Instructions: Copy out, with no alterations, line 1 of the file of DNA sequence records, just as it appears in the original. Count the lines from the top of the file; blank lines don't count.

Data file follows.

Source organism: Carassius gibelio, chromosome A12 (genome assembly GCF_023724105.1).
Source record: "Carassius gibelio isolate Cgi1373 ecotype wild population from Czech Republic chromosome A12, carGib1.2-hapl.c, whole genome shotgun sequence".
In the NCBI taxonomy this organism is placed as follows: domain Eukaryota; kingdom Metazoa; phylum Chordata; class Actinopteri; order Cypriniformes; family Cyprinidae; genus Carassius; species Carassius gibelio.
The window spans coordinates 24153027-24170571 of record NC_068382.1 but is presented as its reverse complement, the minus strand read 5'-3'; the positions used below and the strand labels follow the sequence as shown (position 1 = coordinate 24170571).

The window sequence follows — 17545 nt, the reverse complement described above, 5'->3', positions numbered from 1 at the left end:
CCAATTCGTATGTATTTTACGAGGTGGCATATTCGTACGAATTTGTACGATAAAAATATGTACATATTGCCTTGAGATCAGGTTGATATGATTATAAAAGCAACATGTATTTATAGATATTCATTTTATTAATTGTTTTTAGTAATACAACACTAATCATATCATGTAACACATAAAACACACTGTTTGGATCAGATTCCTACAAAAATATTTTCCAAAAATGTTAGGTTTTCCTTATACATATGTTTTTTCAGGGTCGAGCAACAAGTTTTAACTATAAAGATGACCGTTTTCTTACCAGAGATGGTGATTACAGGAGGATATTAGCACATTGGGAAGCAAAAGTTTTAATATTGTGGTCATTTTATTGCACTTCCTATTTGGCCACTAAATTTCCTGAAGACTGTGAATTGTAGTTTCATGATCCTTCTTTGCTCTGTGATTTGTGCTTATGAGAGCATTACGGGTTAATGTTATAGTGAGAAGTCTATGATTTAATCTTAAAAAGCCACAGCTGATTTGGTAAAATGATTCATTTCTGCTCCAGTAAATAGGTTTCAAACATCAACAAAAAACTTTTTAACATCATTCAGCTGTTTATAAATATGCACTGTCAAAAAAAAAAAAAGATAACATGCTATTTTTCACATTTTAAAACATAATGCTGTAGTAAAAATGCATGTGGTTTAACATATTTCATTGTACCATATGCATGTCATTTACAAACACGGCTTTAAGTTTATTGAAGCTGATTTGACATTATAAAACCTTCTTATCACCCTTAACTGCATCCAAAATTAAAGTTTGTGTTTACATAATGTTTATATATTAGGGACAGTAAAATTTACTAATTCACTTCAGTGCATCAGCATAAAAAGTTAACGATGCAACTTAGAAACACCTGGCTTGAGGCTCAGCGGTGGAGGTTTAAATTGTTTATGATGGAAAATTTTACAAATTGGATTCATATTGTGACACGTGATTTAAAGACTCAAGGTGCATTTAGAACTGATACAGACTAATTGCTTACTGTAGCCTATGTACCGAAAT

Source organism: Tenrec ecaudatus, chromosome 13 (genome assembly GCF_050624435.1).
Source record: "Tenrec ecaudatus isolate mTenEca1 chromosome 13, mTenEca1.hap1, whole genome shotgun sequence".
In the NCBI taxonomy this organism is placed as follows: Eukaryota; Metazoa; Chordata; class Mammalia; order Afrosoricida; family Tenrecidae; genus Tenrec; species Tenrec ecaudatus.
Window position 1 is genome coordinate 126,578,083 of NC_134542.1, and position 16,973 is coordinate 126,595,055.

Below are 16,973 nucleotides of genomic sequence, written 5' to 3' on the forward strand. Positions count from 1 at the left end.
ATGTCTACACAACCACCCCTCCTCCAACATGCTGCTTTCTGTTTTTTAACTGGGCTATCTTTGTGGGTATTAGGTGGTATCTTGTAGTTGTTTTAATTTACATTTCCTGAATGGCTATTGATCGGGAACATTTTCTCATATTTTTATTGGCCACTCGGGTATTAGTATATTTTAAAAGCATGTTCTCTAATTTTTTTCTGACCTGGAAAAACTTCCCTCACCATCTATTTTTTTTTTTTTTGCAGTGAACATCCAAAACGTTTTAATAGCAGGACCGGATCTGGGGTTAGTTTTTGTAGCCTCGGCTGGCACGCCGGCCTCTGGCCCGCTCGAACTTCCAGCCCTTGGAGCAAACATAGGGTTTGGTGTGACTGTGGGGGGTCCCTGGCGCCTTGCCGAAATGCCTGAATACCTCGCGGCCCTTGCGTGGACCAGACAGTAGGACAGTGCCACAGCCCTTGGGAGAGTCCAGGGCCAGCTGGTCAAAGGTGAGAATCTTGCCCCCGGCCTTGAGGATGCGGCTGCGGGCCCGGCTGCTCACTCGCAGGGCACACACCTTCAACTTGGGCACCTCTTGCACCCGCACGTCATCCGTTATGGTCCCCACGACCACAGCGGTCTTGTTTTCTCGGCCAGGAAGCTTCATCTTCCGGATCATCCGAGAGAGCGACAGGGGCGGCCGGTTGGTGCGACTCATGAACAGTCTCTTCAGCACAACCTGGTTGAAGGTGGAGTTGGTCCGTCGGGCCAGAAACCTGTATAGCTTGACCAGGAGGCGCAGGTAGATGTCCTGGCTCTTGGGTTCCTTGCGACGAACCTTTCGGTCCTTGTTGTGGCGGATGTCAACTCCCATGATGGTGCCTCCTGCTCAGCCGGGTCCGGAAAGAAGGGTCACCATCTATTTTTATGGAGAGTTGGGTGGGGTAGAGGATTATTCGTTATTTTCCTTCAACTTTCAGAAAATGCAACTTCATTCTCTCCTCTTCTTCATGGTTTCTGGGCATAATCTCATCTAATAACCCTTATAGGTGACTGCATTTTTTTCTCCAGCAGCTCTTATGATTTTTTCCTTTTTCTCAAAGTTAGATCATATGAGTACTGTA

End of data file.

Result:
Source organism: Carassius gibelio, chromosome A12 (genome assembly GCF_023724105.1).